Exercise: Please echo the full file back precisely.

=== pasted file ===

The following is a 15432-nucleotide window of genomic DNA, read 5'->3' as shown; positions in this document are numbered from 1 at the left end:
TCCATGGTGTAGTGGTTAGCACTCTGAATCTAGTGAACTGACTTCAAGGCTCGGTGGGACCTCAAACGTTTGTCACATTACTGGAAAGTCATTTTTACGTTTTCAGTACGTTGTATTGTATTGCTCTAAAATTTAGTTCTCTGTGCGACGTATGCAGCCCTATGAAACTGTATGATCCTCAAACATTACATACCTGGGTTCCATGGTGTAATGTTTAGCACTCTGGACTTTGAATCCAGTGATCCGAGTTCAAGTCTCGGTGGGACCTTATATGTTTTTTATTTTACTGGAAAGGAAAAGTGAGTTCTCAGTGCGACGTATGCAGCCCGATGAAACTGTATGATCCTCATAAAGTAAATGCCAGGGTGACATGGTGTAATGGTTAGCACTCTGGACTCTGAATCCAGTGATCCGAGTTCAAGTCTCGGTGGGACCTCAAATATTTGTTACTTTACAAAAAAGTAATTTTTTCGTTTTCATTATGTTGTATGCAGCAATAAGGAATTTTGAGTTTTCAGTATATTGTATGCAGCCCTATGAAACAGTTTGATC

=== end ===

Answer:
The following is a 15432-nucleotide window of genomic DNA, read 5'->3' as shown; positions in this document are numbered from 1 at the left end:
TCCATGGTGTAGTGGTTAGCACTCTGAATCTAGTGAACTGACTTCAAGGCTCGGTGGGACCTCAAACGTTTGTCACATTACTGGAAAGTCATTTTTACGTTTTCAGTACGTTGTATTGTATTGCTCTAAAATTTAGTTCTCTGTGCGACGTATGCAGCCCTATGAAACTGTATGATCCTCAAACATTACATACCTGGGTTCCATGGTGTAATGTTTAGCACTCTGGACTTTGAATCCAGTGATCCGAGTTCAAGTCTCGGTGGGACCTTATATGTTTTTTATTTTACTGGAAAGGAAAAGTGAGTTCTCAGTGCGACGTATGCAGCCCGATGAAACTGTATGATCCTCATAAAGTAAATGCCAGGGTGACATGGTGTAATGGTTAGCACTCTGGACTCTGAATCCAGTGATCCGAGTTCAAGTCTCGGTGGGACCTCAAATATTTGTTACTTTACAAAAAAGTAATTTTTTCGTTTTCATTATGTTGTATGCAGCAATAAGGAATTTTGAGTTTTCAGTATATTGTATGCAGCCCTATGAAACAGTTTGATC